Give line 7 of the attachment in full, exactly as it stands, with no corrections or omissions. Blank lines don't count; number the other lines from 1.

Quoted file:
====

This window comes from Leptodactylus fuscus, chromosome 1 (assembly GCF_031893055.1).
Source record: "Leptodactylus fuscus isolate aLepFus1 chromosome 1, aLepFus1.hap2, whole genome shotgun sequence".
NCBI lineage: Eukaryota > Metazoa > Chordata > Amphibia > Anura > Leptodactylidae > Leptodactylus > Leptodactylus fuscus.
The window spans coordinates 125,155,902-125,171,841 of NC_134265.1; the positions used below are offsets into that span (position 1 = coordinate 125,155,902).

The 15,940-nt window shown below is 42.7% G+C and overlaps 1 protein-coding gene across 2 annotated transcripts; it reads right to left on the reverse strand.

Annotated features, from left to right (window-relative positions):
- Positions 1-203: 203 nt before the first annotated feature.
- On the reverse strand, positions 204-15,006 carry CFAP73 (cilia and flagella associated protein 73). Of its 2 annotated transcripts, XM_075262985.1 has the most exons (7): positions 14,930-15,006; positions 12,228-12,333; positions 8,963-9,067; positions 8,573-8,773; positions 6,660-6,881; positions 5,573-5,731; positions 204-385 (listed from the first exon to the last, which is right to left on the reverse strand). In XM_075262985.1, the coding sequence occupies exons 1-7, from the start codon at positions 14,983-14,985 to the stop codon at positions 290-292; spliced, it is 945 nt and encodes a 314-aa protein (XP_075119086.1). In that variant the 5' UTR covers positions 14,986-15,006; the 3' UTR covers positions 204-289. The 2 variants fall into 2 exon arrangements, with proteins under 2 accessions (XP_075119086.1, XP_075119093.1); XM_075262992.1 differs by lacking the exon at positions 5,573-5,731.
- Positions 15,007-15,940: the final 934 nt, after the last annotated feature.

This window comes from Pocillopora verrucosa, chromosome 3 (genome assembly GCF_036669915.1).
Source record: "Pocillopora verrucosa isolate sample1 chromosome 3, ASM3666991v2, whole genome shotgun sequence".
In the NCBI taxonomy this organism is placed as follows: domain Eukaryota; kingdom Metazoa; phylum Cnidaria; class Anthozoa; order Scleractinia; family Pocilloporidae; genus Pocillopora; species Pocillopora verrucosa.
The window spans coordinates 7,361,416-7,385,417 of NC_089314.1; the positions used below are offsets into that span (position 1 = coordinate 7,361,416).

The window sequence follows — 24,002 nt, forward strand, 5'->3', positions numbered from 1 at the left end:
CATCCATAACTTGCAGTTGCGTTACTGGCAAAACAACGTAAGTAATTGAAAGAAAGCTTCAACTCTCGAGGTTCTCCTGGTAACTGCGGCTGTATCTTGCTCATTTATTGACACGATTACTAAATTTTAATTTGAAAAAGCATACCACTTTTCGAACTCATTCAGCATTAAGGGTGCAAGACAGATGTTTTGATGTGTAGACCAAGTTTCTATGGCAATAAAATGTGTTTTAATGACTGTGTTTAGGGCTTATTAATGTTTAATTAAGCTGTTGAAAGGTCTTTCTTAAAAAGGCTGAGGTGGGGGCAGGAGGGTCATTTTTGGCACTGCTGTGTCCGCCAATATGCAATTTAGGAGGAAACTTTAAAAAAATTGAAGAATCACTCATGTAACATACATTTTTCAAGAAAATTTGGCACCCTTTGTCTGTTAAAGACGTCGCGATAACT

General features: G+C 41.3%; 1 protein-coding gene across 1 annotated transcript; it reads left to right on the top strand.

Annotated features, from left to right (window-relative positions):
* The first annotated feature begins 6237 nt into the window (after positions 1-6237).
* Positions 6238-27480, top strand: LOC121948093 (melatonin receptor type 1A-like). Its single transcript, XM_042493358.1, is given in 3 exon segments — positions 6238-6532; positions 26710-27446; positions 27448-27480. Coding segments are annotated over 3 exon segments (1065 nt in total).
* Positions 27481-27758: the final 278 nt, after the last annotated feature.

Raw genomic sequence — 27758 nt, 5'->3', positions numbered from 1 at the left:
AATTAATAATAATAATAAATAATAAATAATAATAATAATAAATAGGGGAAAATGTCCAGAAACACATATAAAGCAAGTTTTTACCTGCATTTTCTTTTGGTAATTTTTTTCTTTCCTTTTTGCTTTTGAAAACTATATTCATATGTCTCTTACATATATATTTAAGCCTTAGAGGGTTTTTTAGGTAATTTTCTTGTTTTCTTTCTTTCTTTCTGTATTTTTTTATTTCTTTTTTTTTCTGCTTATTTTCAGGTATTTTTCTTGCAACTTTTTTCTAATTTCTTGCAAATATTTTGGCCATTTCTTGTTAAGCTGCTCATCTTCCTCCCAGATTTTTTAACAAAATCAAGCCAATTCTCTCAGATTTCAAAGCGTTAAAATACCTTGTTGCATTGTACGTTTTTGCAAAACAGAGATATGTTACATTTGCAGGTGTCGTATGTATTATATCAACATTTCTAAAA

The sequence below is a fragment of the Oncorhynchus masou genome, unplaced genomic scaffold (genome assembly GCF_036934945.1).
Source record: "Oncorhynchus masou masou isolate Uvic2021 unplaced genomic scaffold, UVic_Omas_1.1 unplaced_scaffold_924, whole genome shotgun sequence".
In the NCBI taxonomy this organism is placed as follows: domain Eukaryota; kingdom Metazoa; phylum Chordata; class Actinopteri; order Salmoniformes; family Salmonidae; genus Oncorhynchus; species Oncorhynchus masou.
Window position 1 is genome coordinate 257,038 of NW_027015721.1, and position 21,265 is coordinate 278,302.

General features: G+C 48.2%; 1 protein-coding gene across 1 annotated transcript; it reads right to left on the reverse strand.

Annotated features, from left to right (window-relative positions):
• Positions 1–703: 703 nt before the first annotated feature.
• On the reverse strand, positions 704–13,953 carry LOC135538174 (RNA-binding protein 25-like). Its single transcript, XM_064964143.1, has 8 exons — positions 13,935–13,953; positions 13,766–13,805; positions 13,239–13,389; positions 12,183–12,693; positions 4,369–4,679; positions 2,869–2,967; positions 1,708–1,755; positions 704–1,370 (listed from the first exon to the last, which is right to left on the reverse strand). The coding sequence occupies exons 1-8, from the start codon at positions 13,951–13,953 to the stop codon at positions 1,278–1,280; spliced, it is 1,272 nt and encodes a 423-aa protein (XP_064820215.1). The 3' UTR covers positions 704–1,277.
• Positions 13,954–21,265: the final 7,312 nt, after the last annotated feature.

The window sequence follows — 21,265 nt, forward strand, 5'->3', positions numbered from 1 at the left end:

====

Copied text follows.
- Positions 1-203: 203 nt before the first annotated feature.